inferiority and victimhood.
It manifests in the form of the person who regularly violates
traffic lights, spits in public places, raves and rants about the
state of education in India and then sends his children abroad,
speeds in his car as if there was no tomorrow and yet complains of
the fast life in the West, bribes his way through in life but gets
tearful when Vande Mataram is sung.
This sort of person does not have the application or the courage
to question seriously the status quo, nor does he have the
tenaciousness required to join a political party and work for a
cause or an ideology.
He wants a comfortable existence, dislikes disorder of any kind,
finds dissent and debate in his own circles to be a waste of time,
and is happy to fit several air conditioners in his own home while
signing petitions to save the ozone layer.
He is a misogynist at home but a serious champion of 33 per cent
seats for women in Parliament.
He relentlessly speaks of India’s great Hindu traditions but knows
no more than what he gleaned from Amar Chitra Katha comics. He
swears by Hindu tolerance yet makes no effort to have a Muslim or
a Christian friend; more so, he secretly detests them.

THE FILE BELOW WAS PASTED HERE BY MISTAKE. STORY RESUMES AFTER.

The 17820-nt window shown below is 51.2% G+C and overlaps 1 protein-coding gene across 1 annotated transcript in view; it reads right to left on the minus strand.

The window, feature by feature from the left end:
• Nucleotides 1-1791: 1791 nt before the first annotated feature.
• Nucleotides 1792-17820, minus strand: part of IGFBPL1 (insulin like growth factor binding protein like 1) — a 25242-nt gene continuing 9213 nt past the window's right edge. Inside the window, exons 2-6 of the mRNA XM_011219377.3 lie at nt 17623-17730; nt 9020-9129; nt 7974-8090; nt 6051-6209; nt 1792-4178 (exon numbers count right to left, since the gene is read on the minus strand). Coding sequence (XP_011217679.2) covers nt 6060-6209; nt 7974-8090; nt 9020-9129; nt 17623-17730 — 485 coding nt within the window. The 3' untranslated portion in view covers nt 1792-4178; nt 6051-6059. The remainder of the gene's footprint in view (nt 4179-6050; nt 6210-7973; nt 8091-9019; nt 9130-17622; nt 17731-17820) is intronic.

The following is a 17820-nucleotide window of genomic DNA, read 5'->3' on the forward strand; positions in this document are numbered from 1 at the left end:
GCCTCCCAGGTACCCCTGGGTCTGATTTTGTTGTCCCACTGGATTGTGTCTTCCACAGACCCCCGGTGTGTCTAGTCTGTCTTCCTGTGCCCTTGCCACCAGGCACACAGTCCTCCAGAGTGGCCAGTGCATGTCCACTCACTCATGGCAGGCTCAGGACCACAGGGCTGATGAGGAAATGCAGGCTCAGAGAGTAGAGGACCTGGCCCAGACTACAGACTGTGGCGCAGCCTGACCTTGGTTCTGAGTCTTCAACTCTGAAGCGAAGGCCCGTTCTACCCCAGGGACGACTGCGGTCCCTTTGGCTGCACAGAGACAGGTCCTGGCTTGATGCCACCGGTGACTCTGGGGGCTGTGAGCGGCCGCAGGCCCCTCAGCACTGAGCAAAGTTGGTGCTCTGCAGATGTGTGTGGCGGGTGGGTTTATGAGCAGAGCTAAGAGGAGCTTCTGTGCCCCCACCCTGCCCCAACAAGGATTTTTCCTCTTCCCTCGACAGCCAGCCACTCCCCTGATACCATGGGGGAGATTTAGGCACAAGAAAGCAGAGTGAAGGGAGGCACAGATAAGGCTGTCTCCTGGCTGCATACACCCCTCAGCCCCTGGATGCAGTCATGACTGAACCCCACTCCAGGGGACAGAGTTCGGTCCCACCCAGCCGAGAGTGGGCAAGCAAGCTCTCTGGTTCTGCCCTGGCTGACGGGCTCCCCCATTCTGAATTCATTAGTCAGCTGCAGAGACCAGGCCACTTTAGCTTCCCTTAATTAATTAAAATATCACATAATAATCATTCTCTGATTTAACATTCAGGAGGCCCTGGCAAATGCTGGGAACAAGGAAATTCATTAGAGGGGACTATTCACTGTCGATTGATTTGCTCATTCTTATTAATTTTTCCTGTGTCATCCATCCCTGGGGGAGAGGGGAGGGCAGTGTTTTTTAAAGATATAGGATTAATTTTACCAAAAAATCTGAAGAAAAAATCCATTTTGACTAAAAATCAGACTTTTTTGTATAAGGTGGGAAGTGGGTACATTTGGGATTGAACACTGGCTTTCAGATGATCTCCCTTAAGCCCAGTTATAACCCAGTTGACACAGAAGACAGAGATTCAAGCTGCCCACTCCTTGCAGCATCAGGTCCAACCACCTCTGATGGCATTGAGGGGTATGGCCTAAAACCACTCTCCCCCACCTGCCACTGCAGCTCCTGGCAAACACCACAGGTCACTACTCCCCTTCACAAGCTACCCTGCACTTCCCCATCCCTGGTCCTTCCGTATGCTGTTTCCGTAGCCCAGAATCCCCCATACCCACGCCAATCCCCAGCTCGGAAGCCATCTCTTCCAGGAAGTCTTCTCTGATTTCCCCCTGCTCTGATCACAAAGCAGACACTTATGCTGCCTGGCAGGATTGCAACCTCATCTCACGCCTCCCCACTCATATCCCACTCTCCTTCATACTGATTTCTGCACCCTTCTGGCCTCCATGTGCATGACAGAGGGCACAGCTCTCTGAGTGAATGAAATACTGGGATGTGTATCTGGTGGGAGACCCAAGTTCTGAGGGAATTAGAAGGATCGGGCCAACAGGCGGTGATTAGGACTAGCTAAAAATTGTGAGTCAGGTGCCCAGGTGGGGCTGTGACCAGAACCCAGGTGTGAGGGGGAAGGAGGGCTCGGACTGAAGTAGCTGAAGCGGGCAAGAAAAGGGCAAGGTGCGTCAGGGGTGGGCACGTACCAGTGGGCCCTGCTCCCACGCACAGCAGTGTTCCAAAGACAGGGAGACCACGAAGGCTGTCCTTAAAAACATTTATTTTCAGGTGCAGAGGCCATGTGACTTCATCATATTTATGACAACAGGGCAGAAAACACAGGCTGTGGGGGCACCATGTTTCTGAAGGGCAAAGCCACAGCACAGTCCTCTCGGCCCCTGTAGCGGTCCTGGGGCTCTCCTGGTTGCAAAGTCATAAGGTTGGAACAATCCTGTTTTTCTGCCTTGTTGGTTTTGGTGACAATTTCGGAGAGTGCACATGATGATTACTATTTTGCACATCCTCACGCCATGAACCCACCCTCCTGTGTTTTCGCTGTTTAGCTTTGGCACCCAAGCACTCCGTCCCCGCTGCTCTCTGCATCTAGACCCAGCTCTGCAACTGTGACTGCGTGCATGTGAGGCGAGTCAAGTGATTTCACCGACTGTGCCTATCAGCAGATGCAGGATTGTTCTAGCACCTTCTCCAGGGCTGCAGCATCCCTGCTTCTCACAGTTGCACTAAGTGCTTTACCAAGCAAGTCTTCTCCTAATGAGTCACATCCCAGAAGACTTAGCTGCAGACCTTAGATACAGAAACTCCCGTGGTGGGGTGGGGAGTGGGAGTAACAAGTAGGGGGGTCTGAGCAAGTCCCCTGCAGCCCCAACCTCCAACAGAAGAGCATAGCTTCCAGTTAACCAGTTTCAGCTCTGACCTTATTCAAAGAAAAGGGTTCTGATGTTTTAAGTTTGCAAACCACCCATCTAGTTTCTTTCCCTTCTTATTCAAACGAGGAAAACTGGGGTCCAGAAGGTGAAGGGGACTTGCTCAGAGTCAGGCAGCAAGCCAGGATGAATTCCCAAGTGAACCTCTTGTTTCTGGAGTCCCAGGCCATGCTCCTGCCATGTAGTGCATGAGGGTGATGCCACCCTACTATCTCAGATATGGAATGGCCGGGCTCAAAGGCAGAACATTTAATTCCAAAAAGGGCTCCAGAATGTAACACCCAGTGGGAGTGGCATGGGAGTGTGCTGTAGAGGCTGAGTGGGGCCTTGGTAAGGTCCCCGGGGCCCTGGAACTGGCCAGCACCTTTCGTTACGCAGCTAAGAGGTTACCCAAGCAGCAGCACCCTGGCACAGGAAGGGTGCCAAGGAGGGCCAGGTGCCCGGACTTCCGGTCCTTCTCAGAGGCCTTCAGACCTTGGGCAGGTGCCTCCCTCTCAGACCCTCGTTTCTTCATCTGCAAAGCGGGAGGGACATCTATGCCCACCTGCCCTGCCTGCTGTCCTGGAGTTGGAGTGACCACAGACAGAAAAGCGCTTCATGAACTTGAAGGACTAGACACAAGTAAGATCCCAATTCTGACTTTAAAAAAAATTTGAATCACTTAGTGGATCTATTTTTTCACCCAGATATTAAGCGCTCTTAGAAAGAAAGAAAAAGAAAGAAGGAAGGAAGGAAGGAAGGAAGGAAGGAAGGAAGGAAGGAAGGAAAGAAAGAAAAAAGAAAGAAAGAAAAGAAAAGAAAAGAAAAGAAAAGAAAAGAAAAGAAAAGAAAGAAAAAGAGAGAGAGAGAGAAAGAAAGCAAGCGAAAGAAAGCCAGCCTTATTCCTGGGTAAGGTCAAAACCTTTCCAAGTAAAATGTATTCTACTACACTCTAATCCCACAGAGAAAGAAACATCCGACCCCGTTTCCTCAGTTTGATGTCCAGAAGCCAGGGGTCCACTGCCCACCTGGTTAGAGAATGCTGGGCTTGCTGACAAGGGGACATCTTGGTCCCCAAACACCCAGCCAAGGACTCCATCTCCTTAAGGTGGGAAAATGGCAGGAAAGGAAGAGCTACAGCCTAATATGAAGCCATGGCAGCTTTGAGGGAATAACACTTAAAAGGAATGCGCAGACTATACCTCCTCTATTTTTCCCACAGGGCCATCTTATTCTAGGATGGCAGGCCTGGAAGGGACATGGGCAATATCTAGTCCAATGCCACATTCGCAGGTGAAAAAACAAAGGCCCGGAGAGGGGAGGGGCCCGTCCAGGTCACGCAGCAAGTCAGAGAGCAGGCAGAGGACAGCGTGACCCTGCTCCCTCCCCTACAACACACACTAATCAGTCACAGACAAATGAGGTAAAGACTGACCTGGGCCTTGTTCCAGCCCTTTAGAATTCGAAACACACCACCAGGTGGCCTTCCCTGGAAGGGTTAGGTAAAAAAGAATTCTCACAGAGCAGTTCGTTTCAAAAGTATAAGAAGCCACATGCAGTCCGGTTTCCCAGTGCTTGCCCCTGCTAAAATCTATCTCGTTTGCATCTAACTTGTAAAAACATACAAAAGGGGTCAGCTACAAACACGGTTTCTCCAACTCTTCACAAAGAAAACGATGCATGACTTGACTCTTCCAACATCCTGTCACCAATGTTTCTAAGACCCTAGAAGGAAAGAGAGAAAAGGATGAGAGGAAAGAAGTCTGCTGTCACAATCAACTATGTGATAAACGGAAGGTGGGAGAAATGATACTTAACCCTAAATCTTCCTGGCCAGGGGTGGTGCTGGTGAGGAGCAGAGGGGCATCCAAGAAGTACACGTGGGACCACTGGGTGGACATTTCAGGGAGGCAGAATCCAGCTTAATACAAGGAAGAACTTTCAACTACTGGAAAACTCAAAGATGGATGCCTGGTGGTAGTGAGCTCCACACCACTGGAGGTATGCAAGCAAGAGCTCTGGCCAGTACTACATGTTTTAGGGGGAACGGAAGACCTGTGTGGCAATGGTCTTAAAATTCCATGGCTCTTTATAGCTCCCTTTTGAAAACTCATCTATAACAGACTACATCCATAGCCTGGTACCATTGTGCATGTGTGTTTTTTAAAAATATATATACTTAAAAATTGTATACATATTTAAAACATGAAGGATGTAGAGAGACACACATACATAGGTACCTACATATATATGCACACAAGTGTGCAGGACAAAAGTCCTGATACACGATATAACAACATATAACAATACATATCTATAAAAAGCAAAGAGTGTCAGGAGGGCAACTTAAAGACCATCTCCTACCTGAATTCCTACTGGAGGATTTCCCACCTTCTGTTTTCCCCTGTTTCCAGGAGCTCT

Being afflicted by this moral and ethical schizophrenia, he hides
behind the rhetoric of the eternal Hindu civilisation, the dream
of making India, which for him means Hindu India, an economic and
military superpower, being the number one side in cricket and
tracing the origins of all things good and noble to India. If
confronted with questions of violence, cruelty and hypocrisy in
India, he blames it on Western education, Christian missionaries,
the Taliban, Pakistan, America, the rise in population, democracy,
the Left and the intellectuals.
Hazare is the leader of ‘ banal Hindutva’.
He has no moral centre and his scruples are his misunderstandings.
He typically is the kind of person described so eloquently by
Hannah Arendt in her account of Eichmann’s trial: the pathetic,
selfserving individual, who attains to a position of power and
influence by accident.
He is not demonic but just spectacularly mediocre. And he attracts
a sizable number of those who are either his kind, or, if they are
not necessarily mediocre, are just plainly opportunists, who find
a state of political and moral anarchy convenient for their own
ends. He is attractive because he does not challenge anyone
intellectually or morally. All he asks anyone is to bask in his
Like Krishna asking Arjuna to suspend everything and come unto
him, Hazare too wants us to suspend judgement and follow him.
Will 'banal Hindutva’ replace the more formal versions of the
Hindu nationalist ideology? The answer is that it is unlikely.
What Hazare is knowingly or unknowingly doing is to become the
informal recruitment centre for the harder versions of Hindutva.
By making ‘ banal Hindutva’ honourable, Hazare has begun the
process of making the harder versions of Hindutva more acceptable
The collateral damage, as stated earlier, will be Indian
democracy. But does he care?
The writer is
professor of politics at University of Hyderabad. The above
article appeared in Mail Today on 17 October 2011